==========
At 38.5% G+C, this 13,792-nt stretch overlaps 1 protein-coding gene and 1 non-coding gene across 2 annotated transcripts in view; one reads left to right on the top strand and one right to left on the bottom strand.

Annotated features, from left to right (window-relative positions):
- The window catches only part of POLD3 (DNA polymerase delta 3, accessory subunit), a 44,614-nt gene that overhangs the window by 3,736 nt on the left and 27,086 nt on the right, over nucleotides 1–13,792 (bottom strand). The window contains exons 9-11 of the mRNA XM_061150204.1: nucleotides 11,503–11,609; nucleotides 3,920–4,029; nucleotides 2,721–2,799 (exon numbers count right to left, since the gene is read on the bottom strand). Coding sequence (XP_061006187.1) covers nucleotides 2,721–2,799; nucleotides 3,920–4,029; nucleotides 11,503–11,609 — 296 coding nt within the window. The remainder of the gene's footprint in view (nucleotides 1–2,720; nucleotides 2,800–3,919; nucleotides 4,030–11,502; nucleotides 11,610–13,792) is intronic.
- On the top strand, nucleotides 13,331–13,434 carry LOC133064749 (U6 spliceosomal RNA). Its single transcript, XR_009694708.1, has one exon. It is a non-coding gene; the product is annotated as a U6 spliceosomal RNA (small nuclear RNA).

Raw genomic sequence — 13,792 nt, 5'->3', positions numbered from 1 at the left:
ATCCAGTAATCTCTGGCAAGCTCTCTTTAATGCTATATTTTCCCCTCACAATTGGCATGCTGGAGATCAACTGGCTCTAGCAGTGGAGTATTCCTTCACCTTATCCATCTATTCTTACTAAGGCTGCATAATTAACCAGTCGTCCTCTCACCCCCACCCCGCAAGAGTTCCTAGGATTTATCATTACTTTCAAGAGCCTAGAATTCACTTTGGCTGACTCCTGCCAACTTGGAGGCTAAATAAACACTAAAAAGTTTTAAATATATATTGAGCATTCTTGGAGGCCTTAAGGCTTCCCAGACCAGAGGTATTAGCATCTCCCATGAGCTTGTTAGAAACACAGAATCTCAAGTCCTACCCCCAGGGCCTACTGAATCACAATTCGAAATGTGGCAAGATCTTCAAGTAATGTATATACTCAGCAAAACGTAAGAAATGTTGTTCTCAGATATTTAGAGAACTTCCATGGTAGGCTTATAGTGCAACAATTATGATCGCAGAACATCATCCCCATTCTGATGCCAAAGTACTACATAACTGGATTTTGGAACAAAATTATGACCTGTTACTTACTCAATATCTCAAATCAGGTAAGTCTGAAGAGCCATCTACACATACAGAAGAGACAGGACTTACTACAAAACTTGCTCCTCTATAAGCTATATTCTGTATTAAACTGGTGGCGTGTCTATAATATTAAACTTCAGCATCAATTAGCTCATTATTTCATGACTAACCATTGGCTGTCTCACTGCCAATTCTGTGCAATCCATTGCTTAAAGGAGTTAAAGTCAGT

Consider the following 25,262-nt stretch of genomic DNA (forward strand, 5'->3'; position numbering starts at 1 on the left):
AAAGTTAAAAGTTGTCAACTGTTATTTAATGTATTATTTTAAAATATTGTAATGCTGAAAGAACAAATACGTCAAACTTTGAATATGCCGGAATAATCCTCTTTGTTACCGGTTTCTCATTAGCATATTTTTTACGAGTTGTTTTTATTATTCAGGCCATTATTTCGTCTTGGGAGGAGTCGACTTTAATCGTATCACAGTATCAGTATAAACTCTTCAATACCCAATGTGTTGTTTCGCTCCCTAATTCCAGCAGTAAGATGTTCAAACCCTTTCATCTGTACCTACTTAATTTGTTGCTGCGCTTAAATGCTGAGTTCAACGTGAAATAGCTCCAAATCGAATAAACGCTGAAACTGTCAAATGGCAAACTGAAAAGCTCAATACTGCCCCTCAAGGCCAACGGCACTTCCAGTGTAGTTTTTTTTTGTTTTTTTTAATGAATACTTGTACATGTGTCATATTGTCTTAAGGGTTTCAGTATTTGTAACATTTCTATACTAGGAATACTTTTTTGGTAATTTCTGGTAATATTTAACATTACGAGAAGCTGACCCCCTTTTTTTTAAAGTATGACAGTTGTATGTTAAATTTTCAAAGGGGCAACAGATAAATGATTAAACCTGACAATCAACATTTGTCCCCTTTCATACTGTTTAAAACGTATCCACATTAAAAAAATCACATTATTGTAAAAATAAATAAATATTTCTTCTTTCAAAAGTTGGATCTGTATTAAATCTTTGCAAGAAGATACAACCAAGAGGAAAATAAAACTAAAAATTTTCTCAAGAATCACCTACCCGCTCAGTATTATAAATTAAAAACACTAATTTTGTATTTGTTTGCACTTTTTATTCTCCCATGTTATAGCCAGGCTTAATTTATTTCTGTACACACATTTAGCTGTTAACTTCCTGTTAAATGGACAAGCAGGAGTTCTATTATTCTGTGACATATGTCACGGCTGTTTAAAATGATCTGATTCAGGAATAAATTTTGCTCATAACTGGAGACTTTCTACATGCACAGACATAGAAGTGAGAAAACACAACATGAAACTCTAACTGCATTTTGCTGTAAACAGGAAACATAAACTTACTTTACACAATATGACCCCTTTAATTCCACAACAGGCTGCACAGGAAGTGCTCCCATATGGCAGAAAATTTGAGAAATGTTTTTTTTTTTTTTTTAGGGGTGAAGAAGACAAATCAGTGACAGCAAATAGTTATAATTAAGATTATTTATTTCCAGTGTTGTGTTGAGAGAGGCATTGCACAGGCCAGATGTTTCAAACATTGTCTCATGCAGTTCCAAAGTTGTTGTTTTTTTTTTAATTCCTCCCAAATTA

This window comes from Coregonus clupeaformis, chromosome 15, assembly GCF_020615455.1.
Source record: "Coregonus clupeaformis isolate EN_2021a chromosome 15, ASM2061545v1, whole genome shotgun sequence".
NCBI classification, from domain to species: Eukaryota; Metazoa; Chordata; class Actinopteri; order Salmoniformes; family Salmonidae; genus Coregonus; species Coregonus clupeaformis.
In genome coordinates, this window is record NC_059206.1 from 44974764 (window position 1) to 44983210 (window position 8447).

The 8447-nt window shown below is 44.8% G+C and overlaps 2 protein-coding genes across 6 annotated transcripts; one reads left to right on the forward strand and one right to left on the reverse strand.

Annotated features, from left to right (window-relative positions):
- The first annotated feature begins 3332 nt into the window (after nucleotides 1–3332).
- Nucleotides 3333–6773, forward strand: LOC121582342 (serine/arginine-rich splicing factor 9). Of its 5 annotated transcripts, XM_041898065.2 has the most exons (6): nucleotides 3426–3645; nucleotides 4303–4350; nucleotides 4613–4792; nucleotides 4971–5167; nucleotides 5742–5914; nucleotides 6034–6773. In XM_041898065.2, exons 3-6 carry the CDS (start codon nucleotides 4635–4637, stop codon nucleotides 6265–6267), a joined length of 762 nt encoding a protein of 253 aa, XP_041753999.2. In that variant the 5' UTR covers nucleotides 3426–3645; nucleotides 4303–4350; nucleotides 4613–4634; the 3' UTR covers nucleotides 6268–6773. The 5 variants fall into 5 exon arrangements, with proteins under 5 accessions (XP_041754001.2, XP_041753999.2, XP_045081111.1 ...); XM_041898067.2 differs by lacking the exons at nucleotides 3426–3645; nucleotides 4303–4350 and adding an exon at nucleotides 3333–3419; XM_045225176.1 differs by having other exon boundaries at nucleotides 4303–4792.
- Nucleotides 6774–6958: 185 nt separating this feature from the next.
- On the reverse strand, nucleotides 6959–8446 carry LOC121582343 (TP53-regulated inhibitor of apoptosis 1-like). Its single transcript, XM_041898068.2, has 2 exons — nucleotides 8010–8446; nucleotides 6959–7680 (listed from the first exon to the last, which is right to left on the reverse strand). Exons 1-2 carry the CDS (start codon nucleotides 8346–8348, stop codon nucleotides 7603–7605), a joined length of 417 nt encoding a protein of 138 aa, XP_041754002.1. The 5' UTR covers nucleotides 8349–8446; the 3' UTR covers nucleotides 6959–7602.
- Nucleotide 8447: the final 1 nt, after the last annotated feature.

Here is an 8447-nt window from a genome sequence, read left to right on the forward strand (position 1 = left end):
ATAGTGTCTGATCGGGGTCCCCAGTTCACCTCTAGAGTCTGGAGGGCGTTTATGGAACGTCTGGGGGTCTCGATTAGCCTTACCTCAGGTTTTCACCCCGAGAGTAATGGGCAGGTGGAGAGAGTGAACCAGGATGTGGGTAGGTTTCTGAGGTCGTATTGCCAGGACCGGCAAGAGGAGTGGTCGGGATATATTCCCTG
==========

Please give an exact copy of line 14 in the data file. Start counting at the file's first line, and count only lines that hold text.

Annotated features, from left to right (window-relative positions):